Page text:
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Consider this class:

class foo(object):

The default string representation looks something like this:

>>> str(foo)
"<class ''>"

How can I make this display a custom string?

share|improve this question
up vote 109 down vote accepted

Implement __str__() or __repr__() in the class's metaclass.

class MC(type):
  def __repr__(self):
    return 'Wahaha!'

class C(object):
  __metaclass__ = MC

print C

Use __str__ if you mean a readable stringification, use __repr__ for unambiguous representations.

share|improve this answer
+1 for the example string used (and the fact that the answer is correct). – Joachim Sauer Feb 8 '11 at 11:36
I would like to create some kind of class decorator, so I can easily set custom string representations for my classes without having to write a metaclass for each of them. I am not very familiar with Python's metaclasses, so can you give me any pointers there? – Björn Pollex Feb 8 '11 at 11:50
Unfortunately this cannot be done with class decorators; it must be set when the class is defined. – Ignacio Vazquez-Abrams Feb 8 '11 at 11:55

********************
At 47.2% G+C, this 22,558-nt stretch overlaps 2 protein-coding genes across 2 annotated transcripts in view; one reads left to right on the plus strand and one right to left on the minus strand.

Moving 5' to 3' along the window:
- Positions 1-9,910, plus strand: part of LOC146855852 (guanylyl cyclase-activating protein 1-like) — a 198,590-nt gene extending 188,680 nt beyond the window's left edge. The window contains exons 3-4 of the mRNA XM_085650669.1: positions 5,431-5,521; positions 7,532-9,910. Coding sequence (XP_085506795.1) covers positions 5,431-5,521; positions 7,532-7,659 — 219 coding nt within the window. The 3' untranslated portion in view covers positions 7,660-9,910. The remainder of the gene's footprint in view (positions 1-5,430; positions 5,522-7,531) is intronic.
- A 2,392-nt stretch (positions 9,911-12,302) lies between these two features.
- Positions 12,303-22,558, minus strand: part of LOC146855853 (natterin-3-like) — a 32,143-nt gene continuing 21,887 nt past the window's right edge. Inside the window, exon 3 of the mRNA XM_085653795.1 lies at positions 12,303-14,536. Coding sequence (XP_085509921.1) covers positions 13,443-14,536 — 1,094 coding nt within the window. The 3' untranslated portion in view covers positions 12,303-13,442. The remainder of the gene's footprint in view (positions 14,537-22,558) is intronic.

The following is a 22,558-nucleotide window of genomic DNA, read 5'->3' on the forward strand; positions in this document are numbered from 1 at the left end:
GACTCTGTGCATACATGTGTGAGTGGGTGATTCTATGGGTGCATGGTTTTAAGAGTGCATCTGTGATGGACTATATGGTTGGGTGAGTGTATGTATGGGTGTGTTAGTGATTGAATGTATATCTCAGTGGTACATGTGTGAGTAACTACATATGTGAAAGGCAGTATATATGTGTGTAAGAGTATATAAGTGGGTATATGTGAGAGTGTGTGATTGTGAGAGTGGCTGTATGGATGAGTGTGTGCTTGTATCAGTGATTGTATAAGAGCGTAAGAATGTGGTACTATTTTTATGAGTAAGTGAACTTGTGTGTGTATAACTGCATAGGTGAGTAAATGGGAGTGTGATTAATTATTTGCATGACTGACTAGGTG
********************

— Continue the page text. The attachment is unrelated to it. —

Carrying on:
@Space_C0wb0y: You could add a string like _representation to the class body and return self._representation in the __repr__() method of the metaclass. – Sven Marnach Feb 8 '11 at 12:50
@Sven: Thanks! That is just what I was looking for. – Björn Pollex Feb 8 '11 at 13:43
class foo(object):
    def __str__(self):
        return "representation"
    def __unicode__(self):
        return u"representation"
share|improve this answer
This does not solve my Problem. Try the code I provided. – Björn Pollex Feb 8 '11 at 11:32
This changes the string representation for instances of the class, not for the class itself. – tauran Feb 8 '11 at 11:39
sorry, doesnt see second part of your post. Use method above. – Andrey Gubarev Feb 8 '11 at 11:43

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